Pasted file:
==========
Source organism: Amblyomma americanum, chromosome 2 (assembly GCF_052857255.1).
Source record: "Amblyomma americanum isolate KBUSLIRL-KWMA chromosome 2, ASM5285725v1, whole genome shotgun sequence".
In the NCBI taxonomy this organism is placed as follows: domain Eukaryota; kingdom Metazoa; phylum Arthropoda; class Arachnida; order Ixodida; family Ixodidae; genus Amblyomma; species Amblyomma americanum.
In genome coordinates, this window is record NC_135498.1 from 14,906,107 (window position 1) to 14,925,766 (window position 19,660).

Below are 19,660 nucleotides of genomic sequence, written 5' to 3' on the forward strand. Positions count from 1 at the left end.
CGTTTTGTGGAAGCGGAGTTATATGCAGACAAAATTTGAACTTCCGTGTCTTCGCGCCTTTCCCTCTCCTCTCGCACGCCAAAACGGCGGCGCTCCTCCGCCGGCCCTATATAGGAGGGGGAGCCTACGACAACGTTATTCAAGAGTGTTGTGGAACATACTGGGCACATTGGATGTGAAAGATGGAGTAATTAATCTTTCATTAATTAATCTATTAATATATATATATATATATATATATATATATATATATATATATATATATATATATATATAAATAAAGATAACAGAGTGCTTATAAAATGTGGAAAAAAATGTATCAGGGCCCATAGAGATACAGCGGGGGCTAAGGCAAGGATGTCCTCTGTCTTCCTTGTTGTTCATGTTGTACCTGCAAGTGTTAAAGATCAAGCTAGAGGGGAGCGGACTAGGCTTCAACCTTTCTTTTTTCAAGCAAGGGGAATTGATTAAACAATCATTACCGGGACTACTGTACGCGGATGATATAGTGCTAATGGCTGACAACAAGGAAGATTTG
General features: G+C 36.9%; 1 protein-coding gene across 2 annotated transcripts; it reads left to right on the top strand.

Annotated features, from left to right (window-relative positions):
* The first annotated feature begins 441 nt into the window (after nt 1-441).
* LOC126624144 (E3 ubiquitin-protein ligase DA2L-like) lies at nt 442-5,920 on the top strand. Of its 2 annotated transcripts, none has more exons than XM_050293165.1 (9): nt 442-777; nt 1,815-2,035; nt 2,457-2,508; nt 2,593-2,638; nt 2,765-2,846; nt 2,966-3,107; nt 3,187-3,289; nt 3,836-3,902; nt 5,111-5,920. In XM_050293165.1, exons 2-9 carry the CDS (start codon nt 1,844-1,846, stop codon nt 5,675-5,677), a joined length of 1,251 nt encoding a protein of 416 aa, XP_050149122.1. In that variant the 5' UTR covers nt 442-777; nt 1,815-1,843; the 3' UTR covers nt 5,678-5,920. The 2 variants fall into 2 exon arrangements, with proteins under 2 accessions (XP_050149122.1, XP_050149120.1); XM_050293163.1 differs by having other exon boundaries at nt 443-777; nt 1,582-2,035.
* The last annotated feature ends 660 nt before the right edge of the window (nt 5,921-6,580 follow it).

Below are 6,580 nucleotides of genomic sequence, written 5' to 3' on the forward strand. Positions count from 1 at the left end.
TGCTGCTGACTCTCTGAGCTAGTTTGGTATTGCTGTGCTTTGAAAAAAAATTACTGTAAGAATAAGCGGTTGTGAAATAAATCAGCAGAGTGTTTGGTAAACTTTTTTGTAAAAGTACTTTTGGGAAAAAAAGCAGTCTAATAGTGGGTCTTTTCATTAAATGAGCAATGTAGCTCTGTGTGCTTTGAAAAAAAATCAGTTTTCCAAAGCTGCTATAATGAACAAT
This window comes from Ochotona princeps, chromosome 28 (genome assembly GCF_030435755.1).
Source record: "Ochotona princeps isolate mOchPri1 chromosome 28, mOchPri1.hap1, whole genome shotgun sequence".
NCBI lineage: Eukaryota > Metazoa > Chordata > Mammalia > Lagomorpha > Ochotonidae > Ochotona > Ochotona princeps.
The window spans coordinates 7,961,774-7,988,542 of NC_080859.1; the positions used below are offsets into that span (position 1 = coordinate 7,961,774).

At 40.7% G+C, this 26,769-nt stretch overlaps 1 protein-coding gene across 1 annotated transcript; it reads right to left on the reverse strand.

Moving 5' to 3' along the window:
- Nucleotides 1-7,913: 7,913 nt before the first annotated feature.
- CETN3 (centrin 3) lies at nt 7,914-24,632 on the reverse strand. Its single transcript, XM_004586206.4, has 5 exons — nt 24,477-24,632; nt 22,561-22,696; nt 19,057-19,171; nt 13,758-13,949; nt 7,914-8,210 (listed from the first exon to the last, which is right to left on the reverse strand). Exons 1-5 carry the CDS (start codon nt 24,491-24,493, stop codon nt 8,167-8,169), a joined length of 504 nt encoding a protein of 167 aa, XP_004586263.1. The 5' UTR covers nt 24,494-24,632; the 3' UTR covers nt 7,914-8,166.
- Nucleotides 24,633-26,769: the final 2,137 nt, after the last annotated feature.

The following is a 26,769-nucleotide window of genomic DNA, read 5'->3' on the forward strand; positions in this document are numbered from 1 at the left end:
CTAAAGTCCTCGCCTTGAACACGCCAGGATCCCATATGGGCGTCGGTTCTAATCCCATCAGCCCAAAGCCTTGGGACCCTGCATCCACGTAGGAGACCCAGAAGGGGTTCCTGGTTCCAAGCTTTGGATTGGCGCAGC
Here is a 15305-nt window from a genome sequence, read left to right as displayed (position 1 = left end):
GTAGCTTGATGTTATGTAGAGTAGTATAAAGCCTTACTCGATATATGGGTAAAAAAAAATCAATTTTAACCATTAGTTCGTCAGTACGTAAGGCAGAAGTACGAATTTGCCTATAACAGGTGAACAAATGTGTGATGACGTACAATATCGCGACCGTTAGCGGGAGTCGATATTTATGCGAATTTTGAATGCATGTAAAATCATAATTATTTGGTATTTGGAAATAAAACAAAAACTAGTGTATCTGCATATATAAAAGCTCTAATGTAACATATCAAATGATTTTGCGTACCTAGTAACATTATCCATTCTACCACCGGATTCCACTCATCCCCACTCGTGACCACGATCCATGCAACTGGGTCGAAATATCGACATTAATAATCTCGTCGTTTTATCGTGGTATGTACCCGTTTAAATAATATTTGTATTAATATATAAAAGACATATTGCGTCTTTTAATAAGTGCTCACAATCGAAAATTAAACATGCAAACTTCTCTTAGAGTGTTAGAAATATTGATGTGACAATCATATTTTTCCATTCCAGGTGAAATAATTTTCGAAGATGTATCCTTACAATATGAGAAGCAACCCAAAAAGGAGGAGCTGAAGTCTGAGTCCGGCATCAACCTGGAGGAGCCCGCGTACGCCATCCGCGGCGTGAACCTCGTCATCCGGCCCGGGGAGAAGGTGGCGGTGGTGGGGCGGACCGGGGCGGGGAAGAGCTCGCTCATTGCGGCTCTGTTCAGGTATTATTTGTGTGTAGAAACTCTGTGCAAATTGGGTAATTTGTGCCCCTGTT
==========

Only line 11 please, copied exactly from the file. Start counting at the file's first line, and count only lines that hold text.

* The last annotated feature ends 660 nt before the right edge of the window (nt 5,921-6,580 follow it).